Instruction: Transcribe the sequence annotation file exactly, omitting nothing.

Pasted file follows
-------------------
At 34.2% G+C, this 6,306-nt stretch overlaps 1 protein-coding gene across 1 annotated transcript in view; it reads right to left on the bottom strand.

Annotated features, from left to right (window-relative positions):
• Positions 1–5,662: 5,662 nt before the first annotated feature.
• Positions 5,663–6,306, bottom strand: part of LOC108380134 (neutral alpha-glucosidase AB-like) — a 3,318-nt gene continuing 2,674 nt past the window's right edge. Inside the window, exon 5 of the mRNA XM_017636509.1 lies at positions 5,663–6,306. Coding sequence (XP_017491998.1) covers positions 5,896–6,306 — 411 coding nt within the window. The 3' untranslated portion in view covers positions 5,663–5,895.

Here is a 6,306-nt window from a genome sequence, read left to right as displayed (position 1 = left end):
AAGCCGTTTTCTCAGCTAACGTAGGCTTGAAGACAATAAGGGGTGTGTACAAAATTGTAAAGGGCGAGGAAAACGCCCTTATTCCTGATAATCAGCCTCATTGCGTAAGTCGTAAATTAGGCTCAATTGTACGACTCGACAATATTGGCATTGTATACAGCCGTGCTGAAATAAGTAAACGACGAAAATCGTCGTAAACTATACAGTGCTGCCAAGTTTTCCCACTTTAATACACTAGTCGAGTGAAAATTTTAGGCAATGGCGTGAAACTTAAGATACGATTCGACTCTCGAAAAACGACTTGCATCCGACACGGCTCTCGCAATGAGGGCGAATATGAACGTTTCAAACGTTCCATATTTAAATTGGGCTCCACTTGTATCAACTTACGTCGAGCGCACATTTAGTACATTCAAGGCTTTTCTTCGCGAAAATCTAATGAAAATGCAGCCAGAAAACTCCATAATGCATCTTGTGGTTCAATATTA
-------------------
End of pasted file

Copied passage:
At 34.2% G+C, this 6,306-nt stretch overlaps 1 protein-coding gene across 1 annotated transcript in view; it reads right to left on the bottom strand.

Annotated features, from left to right (window-relative positions):
• Positions 1–5,662: 5,662 nt before the first annotated feature.
• Positions 5,663–6,306, bottom strand: part of LOC108380134 (neutral alpha-glucosidase AB-like) — a 3,318-nt gene continuing 2,674 nt past the window's right edge. Inside the window, exon 5 of the mRNA XM_017636509.1 lies at positions 5,663–6,306. Coding sequence (XP_017491998.1) covers positions 5,896–6,306 — 411 coding nt within the window. The 3' untranslated portion in view covers positions 5,663–5,895.

Here is a 6,306-nt window from a genome sequence, read left to right as displayed (position 1 = left end):
AAGCCGTTTTCTCAGCTAACGTAGGCTTGAAGACAATAAGGGGTGTGTACAAAATTGTAAAGGGCGAGGAAAACGCCCTTATTCCTGATAATCAGCCTCATTGCGTAAGTCGTAAATTAGGCTCAATTGTACGACTCGACAATATTGGCATTGTATACAGCCGTGCTGAAATAAGTAAACGACGAAAATCGTCGTAAACTATACAGTGCTGCCAAGTTTTCCCACTTTAATACACTAGTCGAGTGAAAATTTTAGGCAATGGCGTGAAACTTAAGATACGATTCGACTCTCGAAAAACGACTTGCATCCGACACGGCTCTCGCAATGAGGGCGAATATGAACGTTTCAAACGTTCCATATTTAAATTGGGCTCCACTTGTATCAACTTACGTCGAGCGCACATTTAGTACATTCAAGGCTTTTCTTCGCGAAAATCTAATGAAAATGCAGCCAGAAAACTCCATAATGCATCTTGTGGTTCAATATTA